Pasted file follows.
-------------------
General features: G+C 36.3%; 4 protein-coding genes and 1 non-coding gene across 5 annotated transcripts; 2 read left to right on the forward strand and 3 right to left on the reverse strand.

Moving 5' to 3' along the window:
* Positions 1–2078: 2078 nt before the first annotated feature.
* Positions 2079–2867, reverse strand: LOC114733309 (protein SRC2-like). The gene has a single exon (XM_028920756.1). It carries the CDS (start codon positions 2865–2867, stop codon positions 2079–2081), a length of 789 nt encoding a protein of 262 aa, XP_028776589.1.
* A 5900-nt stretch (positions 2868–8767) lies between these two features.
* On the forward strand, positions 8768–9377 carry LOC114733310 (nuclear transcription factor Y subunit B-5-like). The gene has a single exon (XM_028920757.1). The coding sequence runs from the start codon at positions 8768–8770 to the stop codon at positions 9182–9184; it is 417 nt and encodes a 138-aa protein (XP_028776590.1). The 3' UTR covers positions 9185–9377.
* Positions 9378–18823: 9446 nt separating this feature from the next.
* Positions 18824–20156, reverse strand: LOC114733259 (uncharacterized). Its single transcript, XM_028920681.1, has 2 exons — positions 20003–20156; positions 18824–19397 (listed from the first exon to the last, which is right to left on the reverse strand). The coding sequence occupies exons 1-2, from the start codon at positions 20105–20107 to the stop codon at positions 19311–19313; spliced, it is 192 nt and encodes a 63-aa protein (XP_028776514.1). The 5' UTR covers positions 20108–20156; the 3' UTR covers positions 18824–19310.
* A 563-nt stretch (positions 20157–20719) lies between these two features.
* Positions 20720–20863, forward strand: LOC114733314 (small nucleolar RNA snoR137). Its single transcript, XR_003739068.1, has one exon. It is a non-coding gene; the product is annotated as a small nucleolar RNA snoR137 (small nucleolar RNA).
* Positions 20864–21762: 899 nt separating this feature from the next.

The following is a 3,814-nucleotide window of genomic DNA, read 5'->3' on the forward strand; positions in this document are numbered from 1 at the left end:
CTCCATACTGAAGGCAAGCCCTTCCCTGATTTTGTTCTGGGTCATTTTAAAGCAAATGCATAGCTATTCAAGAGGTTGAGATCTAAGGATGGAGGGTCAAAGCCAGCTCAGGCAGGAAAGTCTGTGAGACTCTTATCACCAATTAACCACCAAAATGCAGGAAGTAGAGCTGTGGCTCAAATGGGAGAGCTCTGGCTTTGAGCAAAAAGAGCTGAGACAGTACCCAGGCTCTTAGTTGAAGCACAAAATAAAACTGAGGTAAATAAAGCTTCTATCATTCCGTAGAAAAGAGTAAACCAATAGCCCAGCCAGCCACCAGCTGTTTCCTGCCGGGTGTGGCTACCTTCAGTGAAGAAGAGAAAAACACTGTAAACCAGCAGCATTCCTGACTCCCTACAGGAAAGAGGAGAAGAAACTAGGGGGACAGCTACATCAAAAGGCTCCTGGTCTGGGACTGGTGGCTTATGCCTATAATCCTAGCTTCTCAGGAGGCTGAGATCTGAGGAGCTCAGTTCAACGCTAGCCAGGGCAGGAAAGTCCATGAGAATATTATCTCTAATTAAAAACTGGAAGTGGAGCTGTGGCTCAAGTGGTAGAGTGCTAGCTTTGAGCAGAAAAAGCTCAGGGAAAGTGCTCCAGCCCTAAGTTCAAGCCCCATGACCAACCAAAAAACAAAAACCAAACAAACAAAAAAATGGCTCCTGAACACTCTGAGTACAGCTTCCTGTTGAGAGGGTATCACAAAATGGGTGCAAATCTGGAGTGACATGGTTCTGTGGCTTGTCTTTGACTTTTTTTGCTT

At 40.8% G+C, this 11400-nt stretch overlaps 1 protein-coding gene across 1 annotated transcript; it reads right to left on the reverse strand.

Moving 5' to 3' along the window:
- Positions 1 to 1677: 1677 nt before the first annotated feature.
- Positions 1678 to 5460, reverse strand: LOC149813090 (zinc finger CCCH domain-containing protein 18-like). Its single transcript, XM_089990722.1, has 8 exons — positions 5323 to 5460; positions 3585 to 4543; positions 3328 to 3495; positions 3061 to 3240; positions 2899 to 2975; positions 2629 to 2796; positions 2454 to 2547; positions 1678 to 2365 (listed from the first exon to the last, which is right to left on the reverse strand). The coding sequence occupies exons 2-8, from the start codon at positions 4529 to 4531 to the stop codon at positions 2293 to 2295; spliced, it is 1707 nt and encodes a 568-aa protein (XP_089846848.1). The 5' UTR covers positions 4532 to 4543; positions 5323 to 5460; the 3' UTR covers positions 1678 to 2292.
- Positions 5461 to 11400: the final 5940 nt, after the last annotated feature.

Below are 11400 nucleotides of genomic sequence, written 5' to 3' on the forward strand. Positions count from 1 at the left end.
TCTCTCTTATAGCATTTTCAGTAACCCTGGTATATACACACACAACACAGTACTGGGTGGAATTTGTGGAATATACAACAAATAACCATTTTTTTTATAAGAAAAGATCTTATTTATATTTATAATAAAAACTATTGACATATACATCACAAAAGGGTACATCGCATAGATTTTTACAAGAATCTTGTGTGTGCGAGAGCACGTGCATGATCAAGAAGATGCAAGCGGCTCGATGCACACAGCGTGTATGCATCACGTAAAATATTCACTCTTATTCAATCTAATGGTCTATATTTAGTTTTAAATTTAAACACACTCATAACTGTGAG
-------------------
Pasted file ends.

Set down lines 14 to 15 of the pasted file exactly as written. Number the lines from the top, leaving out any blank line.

At 40.8% G+C, this 11400-nt stretch overlaps 1 protein-coding gene across 1 annotated transcript; it reads right to left on the reverse strand.

Moving 5' to 3' along the window: